Director Ron Howard takes advantage of the wealth of archival photos and videos of the Beatles to recreate their touring years in his most recent film, Eight Days A Week. The documentary captures that sense of wonder that fans of the Beatles once had as this new phenomenon emerged and became a cultural icon. The style of the documentary is straightforward, as is the narrative, which follows a chronological, linear direction. The talking heads in the documentary are interspersed with stills and abundant video footage of the Beatles in action, some of it never seen until now.
The early years showcase the apparent ease with which the musicians approached their craft. The earlier songs are simple, and that simplicity was matched by the youthful attitude of the foursome. The tunes are as catchy as ever, and some of the talking heads utilize lots of commonplace phrases such as “they had great stage presence.” Indeed, it took little for the band to become noticed and garner the cult following that now is synonymous with an entire movement.
The young men did not take themselves too seriously. They had fun in the beginning. Paul McCartney talks about how their manager Brian Epstein insisted they get suits, so all four band members got matching suits by a professional tailor. McCartney talks about these matching suits as a revelation, how they made a difference in the group’s demeanor and brought them closer together. Or, in his words, “suddenly we were a four-headed monster.” It was the beginning of the better times for the band, which started out as a very close-knit group.
The footage in Eight Days A Week, captures that sensation of newness and while most of us have seen that footage of screaming, adoring, hypnotized fans; the documentary provides the context wherein that infectious burst of energy was possible. While music from The Beatles is now embedded into Western popular culture, the relationship to these songs depends on the context of the listener; there are generational differences as to how The Beatles are perceived. No doubt that Eight Days A Week will be an easy and enjoyable watch for Beatles fans, but for the younger cohorts or those who are not as well-versed on the myth of this iconic band – such as myself —the documentary is also a welcomed learning experience to the significant shift in public discourse through popular culture.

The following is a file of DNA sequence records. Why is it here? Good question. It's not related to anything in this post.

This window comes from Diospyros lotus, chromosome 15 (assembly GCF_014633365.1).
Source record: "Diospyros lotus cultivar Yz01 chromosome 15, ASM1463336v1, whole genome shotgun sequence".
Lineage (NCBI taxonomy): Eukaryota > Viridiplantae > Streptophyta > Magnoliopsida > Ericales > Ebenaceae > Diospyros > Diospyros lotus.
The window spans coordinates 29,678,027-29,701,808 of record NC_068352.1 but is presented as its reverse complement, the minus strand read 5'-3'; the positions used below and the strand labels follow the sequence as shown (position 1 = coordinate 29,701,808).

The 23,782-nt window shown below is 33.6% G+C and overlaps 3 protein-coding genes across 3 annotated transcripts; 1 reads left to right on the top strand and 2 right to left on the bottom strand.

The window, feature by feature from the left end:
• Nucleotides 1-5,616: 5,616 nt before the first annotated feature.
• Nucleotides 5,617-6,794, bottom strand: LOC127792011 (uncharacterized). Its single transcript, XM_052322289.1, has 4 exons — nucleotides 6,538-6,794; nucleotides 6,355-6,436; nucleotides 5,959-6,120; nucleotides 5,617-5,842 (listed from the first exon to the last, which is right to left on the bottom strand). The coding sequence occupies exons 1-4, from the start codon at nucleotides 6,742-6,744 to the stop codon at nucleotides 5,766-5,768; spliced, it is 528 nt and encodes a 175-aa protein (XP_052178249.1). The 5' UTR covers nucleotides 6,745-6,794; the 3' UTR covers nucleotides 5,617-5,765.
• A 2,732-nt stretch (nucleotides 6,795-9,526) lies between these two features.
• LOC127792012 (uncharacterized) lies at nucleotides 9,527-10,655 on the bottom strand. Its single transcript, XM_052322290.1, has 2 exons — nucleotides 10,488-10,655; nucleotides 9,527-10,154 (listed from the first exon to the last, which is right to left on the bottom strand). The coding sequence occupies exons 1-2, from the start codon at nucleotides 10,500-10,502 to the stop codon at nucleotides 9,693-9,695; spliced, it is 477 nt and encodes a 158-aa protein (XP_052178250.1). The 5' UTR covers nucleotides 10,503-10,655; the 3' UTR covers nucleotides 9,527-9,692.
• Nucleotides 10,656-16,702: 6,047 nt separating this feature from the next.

One of the most interesting sections of the documentary entails the description of the political atmosphere at the time and the role the Beatles played in it. Howard includes in the documentary how the Beatles played a role in racial politics in the U.S. In one of the most moving scenes of the documentary, a black woman describes her experience with segregation and how going to a concert by the band was the first time she was able to partake in an activity alongside white people without feeling less than. It is not only striking to hear her account over the images and videos that run in the background, but also a strong reminder of how recent this history really is.
Eight Days a Week runs 129 minutes and is not rated. It opens in our South Florida area at the Coral Gables Art Cinema and the Cinema Paradiso Fort Lauderdale (now renamed Savor Cinema) on Thursday, Sept. 15, at 7 p.m. On Sept. 23, it expands to O Cinema Miami Beach. For nationwide screenings click here. Abramorama provided all images used in this post and a screener link for the purpose of this review.